On Wednesday I had my six-week checkup to find out if everything healed OK. It had. I also had a lot of questions for my doctor. Some of the questions were about my boobs. I’m gonna be honest. I’m exhausted. I’ve been seeking medical advice from the Internet and comparing my own experiences to other’s for far too long. I have a tendency to do this especially when I’m alone. And I’ve been by myself a lot lately. (Well, I’m with Emory, who is amazing, but he’s not the best conversationalist.) So I finally sat down with an actual doctor, a real live doctor!
I have been feeding Emory pumped breast milk since a day or two after he got home. At first I didn’t have a lot to offer. I’d give him a few ounces here and there because I wasn’t producing much milk. I supplemented with Enfamil because that’s what he was given while in the NICU. (I have written about this before. I had every intention of breast-feeding Emory and I tried my damnedest at the hands of two lactation consultants and several nurses, but it just didn’t work out. I got him to latch a few times only to have him vomit on me, the bed, his crib. I knew right away something was wrong. And when he finally threw up green, he was immediately taken to the NICU and I stopped trying to cram my breast down his throat. Tests were run and then some more tests. And there was a whole bunch of crying. Thankfully, things worked out.)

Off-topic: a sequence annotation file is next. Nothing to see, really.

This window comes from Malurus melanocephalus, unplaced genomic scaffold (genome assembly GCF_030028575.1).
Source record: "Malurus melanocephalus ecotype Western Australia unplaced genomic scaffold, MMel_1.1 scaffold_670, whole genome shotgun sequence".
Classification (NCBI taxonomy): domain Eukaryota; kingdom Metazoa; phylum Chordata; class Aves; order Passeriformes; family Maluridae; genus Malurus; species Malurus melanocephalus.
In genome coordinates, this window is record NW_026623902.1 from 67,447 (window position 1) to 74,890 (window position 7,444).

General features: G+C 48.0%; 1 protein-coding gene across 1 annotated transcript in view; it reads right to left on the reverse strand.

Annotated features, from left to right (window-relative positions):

Determined to do the “right” thing, I pumped and pumped and pumped in hopes of keeping my milk supply up assuming we’d work things out. That didn’t happen and so I continued to give him the breast milk I was so diligently pumping. About three weeks after he came home, still having trouble getting him to the breast, I began to wonder about exclusively pumping milk for Emory. At around the same time, a friend of mine sent me a link to a forum where countless other women were doing the very same thing. Some had premature babies, others had trouble getting their baby to latch. The point is, I realized I wasn’t alone. So, I became and “EPer”, or an “Exclusive Pumper”. Now, I am producing a lot more of milk. I still supplement with formula because I’m not producing enough milk to sustain his needs. But pumping is working for me. And 80% of what he eats is breast milk.